Ray Dalio calls it one of the most powerful forces shaping economic conditions. It's so potent that he and a team at Bridgewater Associates, the $150 billion hedge fund he founded, published a 61-page paper on it Wednesday.
The research is titled, "Populism: The Phenomenon."
Dalio defines populism as "a rebellion of the common man against the elites, and to some extent, against the system." Over the last year, it has become a tremendously influential force, he said.
He tallied the share of votes received by populist candidates in developed countries around the world to create an index. The chart, on the first page below, shows a spike in populism recently – the highest since the 1930's.
He points to Donald Trump's election as president of the United States, the UK Independence Party in the United Kingdom, the AFD (Alternative for Germany) party, National Front in France, Podemos in Spain and Five Star Movement in Italy as reasons for the spike more recently.
"It is one of those phenomena that comes along in a big way about once a lifetime — like pandemics, depressions, or wars," he said.
The paper is largely a look back, focusing on 14 prominent populists of the last two centuries — from Andrew Jackson in the 1830s through Hugo Chavez in the late 1990s and early 2000s. Dalio explains that patterns leading to populism are clear in the cases he outlines, especially those from the 1930s, when a wave of populism spread over the developed world, including Franklin D. Roosevelt, Adolf Hitler and Benito Mussolini.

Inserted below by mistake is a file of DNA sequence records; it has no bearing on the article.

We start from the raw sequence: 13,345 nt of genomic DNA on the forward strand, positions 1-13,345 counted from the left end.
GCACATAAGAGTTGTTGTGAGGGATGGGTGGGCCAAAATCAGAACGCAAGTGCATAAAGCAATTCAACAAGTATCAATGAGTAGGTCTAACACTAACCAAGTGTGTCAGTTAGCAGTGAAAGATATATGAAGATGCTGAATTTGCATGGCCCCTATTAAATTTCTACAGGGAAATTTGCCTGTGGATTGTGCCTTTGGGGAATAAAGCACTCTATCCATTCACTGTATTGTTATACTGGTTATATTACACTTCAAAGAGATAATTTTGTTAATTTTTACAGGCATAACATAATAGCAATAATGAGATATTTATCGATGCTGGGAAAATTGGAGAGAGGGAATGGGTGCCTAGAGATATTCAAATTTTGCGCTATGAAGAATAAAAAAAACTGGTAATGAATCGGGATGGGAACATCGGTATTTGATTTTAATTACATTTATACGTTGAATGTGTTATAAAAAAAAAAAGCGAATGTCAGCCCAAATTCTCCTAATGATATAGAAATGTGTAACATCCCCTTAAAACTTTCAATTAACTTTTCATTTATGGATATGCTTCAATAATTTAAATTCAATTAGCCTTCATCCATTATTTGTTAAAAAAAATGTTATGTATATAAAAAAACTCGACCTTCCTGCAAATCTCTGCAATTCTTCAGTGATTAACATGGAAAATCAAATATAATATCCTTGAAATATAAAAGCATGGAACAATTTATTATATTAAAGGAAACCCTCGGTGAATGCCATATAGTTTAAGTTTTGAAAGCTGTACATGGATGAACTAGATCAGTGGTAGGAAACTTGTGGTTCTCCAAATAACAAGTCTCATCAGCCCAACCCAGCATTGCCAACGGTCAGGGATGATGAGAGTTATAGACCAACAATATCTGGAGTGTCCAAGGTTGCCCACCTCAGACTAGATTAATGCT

Those patterns include "weak economic conditions," "an uneven recovery in which the elite was seen as prospering," as well as "political squabbling/ineffectual policymaking."
Dalio does not make a direct analogy to the current environment in the United States except to say in a footnote:
"While we consider Donald Trump to be a populist, we have more questions than answers about him and are using these other cases to assess him against by seeing if he follows a more archetypical path or if he deviates from it significantly."